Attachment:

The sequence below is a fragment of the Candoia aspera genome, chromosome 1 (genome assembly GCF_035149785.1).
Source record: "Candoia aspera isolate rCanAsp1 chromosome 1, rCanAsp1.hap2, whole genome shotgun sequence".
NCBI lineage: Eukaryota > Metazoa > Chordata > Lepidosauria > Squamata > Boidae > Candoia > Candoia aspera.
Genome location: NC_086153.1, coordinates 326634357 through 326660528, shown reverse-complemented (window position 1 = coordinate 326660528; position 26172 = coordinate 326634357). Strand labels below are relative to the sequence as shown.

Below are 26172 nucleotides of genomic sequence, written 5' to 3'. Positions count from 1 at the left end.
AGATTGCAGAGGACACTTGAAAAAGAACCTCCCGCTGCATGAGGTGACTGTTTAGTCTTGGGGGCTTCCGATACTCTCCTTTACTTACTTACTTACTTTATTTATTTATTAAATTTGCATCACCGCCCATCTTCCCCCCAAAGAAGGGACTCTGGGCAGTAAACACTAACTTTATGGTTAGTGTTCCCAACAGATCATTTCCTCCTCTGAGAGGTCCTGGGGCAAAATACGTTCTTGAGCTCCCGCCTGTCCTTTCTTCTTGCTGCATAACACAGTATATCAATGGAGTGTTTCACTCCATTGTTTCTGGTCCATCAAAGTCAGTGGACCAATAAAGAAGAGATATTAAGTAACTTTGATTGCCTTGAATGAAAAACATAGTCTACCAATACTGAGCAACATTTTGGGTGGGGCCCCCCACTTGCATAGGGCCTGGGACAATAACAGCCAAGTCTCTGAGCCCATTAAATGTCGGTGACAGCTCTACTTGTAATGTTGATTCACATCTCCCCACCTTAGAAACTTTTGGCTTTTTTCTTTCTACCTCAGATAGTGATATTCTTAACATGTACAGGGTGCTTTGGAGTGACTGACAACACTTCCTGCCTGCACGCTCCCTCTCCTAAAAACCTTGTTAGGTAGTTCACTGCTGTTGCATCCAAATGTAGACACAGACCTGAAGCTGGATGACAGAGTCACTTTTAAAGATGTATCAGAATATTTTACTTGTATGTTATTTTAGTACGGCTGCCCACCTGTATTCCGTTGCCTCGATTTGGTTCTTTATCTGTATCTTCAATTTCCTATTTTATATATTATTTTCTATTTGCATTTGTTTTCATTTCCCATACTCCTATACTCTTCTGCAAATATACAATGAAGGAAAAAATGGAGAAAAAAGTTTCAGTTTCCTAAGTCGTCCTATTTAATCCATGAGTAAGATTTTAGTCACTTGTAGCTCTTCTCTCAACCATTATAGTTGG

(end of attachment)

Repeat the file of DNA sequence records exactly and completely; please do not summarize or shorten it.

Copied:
The sequence below is a fragment of the Candoia aspera genome, chromosome 1 (genome assembly GCF_035149785.1).
Source record: "Candoia aspera isolate rCanAsp1 chromosome 1, rCanAsp1.hap2, whole genome shotgun sequence".
NCBI lineage: Eukaryota > Metazoa > Chordata > Lepidosauria > Squamata > Boidae > Candoia > Candoia aspera.
Genome location: NC_086153.1, coordinates 326634357 through 326660528, shown reverse-complemented (window position 1 = coordinate 326660528; position 26172 = coordinate 326634357). Strand labels below are relative to the sequence as shown.

Below are 26172 nucleotides of genomic sequence, written 5' to 3'. Positions count from 1 at the left end.
AGATTGCAGAGGACACTTGAAAAAGAACCTCCCGCTGCATGAGGTGACTGTTTAGTCTTGGGGGCTTCCGATACTCTCCTTTACTTACTTACTTACTTTATTTATTTATTAAATTTGCATCACCGCCCATCTTCCCCCCAAAGAAGGGACTCTGGGCAGTAAACACTAACTTTATGGTTAGTGTTCCCAACAGATCATTTCCTCCTCTGAGAGGTCCTGGGGCAAAATACGTTCTTGAGCTCCCGCCTGTCCTTTCTTCTTGCTGCATAACACAGTATATCAATGGAGTGTTTCACTCCATTGTTTCTGGTCCATCAAAGTCAGTGGACCAATAAAGAAGAGATATTAAGTAACTTTGATTGCCTTGAATGAAAAACATAGTCTACCAATACTGAGCAACATTTTGGGTGGGGCCCCCCACTTGCATAGGGCCTGGGACAATAACAGCCAAGTCTCTGAGCCCATTAAATGTCGGTGACAGCTCTACTTGTAATGTTGATTCACATCTCCCCACCTTAGAAACTTTTGGCTTTTTTCTTTCTACCTCAGATAGTGATATTCTTAACATGTACAGGGTGCTTTGGAGTGACTGACAACACTTCCTGCCTGCACGCTCCCTCTCCTAAAAACCTTGTTAGGTAGTTCACTGCTGTTGCATCCAAATGTAGACACAGACCTGAAGCTGGATGACAGAGTCACTTTTAAAGATGTATCAGAATATTTTACTTGTATGTTATTTTAGTACGGCTGCCCACCTGTATTCCGTTGCCTCGATTTGGTTCTTTATCTGTATCTTCAATTTCCTATTTTATATATTATTTTCTATTTGCATTTGTTTTCATTTCCCATACTCCTATACTCTTCTGCAAATATACAATGAAGGAAAAAATGGAGAAAAAAGTTTCAGTTTCCTAAGTCGTCCTATTTAATCCATGAGTAAGATTTTAGTCACTTGTAGCTCTTCTCTCAACCATTATAGTTGG